Offshore wind industry to slash costs by over 30% in next seven years

A new report launched today by the industry-led Offshore Wind Cost Reduction Task Force shows that the UK is on course to reduce the cost of electricity from offshore wind substantially over the next seven years.

The report builds on detailed evidence in a study by The Crown Estate, also published today, to show how reductions can be achieved, setting out specific actions to drive costs down by over 30%.

This huge cut will see the cost of delivering 18GW of electricity from offshore wind farms (around 20% of the UK’s total electricity demand) drop from £140/MWh today to £100/MWh by 2020, saving over £3 billion per year. In achieving this, offshore wind will take another major step towards being fully competitive with other forms of energy generation which will make up the UK’s energy mix.

The Offshore Wind Cost Reduction Task Force report lays out 28 specific recommendations on how the industry can reduce the cost of generation, covering Supply Chain, Innovation, Contracting strategies, Planning and Consenting, Finance and Grid. Within these the Task Force has highlighted that more efficient contracting and the concept of “alliancing”, used successfully by the North Sea oil and gas industry to reduce risk and bring down costs, have the potential to be transformative in lowering cost and improving working practices.

Charles Hendry, Energy Minister, said:

“Offshore wind will be a vital part of a diverse and secure low carbon energy mix in the decades ahead. But we are clear that costs must come down. I am encouraged that this report shows that substantial cost savings can be achieved if action is taken and I welcome this valuable work. I look forward to working closely with industry to take this forward further and deliver these ambitious targets.”

Fergus Ewing, the Scottish Government Energy Minister said:

“I welcome the reports from the Cost Reduction Task Force and The Crown Estate Pathways Development study, which outline a realistic path to achieving a significant reduction in the cost of offshore wind, which is essential for us to maximise our offshore wind potential and reap the associated economic benefits. Leases have already been granted for 10GW of offshore wind developments in Scotland’s waters, with companies like EDPR and Repsol committed to developing our offshore potential. In addition, international companies such as Samsung, Mitsubishi and Gamesa, based here in Scotland, are developing the next generation of turbines. Important innovative work that will ensure offshore wind is a competitive and reliable source of renewable energy for decades to come.”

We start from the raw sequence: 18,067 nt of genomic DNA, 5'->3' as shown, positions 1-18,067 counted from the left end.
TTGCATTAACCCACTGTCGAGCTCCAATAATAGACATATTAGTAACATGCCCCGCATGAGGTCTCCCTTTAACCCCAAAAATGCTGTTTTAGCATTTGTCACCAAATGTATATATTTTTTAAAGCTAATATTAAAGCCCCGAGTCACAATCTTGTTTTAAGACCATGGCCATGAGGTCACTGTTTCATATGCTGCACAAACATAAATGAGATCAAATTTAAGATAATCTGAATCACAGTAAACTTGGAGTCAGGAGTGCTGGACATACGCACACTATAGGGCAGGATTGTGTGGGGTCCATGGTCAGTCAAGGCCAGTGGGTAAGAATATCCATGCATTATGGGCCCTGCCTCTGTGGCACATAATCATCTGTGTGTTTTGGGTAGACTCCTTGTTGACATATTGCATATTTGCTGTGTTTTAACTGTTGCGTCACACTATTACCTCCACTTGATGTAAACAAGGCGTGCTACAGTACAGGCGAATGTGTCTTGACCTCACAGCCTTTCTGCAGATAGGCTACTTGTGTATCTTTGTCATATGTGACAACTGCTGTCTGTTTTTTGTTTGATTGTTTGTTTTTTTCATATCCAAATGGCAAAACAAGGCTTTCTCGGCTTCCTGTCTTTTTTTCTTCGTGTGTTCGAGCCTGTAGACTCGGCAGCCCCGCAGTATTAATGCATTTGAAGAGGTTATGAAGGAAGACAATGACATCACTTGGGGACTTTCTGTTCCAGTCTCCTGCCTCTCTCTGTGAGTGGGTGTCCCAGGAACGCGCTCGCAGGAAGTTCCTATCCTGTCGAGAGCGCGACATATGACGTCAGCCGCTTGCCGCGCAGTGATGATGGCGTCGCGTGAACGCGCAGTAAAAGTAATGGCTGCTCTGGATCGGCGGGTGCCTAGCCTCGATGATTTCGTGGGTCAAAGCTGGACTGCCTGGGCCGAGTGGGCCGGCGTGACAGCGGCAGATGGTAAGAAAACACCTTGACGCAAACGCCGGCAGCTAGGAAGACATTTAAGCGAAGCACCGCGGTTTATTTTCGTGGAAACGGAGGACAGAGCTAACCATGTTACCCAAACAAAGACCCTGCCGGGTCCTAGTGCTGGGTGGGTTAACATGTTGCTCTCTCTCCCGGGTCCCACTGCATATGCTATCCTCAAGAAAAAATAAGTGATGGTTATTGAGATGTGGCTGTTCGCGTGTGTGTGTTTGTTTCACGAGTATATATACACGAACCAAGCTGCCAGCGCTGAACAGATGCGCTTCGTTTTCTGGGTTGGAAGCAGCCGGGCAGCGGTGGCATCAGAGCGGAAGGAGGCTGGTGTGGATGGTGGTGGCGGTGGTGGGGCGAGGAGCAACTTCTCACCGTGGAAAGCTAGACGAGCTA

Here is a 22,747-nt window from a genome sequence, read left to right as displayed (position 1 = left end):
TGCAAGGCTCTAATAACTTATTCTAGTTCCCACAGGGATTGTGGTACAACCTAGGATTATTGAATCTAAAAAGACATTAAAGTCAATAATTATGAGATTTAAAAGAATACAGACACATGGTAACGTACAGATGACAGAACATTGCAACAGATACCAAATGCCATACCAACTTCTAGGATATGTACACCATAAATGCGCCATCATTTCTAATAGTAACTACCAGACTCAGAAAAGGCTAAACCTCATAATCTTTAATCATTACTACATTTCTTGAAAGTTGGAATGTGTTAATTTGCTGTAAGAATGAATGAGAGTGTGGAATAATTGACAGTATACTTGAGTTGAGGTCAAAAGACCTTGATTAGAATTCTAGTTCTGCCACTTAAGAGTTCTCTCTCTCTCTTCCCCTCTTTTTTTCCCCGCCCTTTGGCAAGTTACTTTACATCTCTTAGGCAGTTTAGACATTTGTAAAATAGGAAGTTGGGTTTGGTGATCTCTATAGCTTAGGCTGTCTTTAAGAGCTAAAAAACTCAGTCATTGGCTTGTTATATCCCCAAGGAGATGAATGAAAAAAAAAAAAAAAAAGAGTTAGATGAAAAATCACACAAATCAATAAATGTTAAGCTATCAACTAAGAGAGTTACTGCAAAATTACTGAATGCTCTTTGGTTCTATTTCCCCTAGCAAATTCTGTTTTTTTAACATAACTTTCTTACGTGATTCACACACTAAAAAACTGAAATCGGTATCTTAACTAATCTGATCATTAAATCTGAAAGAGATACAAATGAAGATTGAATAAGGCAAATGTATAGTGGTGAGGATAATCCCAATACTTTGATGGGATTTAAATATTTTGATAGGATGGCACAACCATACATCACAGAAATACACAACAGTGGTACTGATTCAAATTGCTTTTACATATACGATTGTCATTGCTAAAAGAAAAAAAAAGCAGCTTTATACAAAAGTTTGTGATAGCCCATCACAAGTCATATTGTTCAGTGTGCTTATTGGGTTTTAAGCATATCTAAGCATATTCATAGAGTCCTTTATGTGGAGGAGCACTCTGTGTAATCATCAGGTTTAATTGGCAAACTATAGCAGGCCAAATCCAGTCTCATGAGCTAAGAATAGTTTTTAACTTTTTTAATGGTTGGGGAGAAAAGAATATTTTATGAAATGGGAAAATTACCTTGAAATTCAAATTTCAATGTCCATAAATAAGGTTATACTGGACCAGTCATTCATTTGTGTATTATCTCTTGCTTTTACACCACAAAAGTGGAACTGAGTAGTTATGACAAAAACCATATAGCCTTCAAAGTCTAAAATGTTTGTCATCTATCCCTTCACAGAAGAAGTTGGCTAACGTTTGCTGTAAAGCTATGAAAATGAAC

Andrew Jamieson, Chair of the Offshore Wind Cost Reduction Task Force, ScottishPower Renewables Policy and Innovation Director, and Chairman of RenewableUK said:

“To ensure that the UK’s world-leading offshore wind sector expands rapidly over this decade and fulfils its massive potential within the UK’s energy mix, it is vital that costs are reduced. In doing this not only will we reduce risk and drive investment into the sector, we will further protect consumers from increasing energy costs, reduce the industry’s requirement for financial support and deliver jobs and energy security for decades to come. Having considered the evidence before us, the considerable expertise of the Task Force presents some challenging recommendations to both industry and Government but it is crucial that we all begin work immediately. In doing so I am confident that we can achieve our cost saving goal and create huge economic opportunities for the UK in both the domestic and international energy markets”.

Leading figures in the sector highlighted the importance of the two reports.

Maria McCaffery, Chief Executive, RenewableUK, said:

“By committing to slash the costs of developing offshore wind the UK has once again demonstrated why it is the world leader in this industry. RenewableUK is ready to play its part to encourage the industry to follow the recommendations in the report.”

Source: www.offshorewindscotland.org.uk

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